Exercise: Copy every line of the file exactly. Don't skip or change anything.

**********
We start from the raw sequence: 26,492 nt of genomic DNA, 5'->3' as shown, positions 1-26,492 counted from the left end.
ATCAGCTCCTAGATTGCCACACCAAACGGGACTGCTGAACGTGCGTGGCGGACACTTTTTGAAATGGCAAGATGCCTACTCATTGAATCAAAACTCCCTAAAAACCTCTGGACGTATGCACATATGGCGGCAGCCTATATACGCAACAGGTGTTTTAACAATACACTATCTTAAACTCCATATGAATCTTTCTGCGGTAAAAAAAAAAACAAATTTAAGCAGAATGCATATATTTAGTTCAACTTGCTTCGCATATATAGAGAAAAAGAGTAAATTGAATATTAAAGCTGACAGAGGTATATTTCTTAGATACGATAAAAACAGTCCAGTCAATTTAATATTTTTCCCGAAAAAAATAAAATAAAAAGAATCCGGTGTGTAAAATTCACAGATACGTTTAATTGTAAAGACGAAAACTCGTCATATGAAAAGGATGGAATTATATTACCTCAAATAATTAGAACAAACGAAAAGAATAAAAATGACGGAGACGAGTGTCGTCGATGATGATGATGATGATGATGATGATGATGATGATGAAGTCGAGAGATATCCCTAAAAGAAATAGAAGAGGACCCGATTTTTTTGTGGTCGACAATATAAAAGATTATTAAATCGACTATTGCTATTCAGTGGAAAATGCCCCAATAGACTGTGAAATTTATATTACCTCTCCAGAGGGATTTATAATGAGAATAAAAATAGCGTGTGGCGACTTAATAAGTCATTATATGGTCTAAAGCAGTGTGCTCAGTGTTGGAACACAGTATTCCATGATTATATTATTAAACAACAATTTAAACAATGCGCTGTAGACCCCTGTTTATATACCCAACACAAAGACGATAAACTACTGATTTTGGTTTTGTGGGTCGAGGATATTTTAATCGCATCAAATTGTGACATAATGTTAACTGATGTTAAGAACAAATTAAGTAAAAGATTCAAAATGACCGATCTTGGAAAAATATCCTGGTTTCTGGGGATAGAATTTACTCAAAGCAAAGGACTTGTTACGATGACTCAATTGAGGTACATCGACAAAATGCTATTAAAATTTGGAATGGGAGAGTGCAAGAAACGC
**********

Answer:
We start from the raw sequence: 26,492 nt of genomic DNA, 5'->3' as shown, positions 1-26,492 counted from the left end.
ATCAGCTCCTAGATTGCCACACCAAACGGGACTGCTGAACGTGCGTGGCGGACACTTTTTGAAATGGCAAGATGCCTACTCATTGAATCAAAACTCCCTAAAAACCTCTGGACGTATGCACATATGGCGGCAGCCTATATACGCAACAGGTGTTTTAACAATACACTATCTTAAACTCCATATGAATCTTTCTGCGGTAAAAAAAAAAACAAATTTAAGCAGAATGCATATATTTAGTTCAACTTGCTTCGCATATATAGAGAAAAAGAGTAAATTGAATATTAAAGCTGACAGAGGTATATTTCTTAGATACGATAAAAACAGTCCAGTCAATTTAATATTTTTCCCGAAAAAAATAAAATAAAAAGAATCCGGTGTGTAAAATTCACAGATACGTTTAATTGTAAAGACGAAAACTCGTCATATGAAAAGGATGGAATTATATTACCTCAAATAATTAGAACAAACGAAAAGAATAAAAATGACGGAGACGAGTGTCGTCGATGATGATGATGATGATGATGATGATGATGATGATGAAGTCGAGAGATATCCCTAAAAGAAATAGAAGAGGACCCGATTTTTTTGTGGTCGACAATATAAAAGATTATTAAATCGACTATTGCTATTCAGTGGAAAATGCCCCAATAGACTGTGAAATTTATATTACCTCTCCAGAGGGATTTATAATGAGAATAAAAATAGCGTGTGGCGACTTAATAAGTCATTATATGGTCTAAAGCAGTGTGCTCAGTGTTGGAACACAGTATTCCATGATTATATTATTAAACAACAATTTAAACAATGCGCTGTAGACCCCTGTTTATATACCCAACACAAAGACGATAAACTACTGATTTTGGTTTTGTGGGTCGAGGATATTTTAATCGCATCAAATTGTGACATAATGTTAACTGATGTTAAGAACAAATTAAGTAAAAGATTCAAAATGACCGATCTTGGAAAAATATCCTGGTTTCTGGGGATAGAATTTACTCAAAGCAAAGGACTTGTTACGATGACTCAATTGAGGTACATCGACAAAATGCTATTAAAATTTGGAATGGGAGAGTGCAAGAAACGC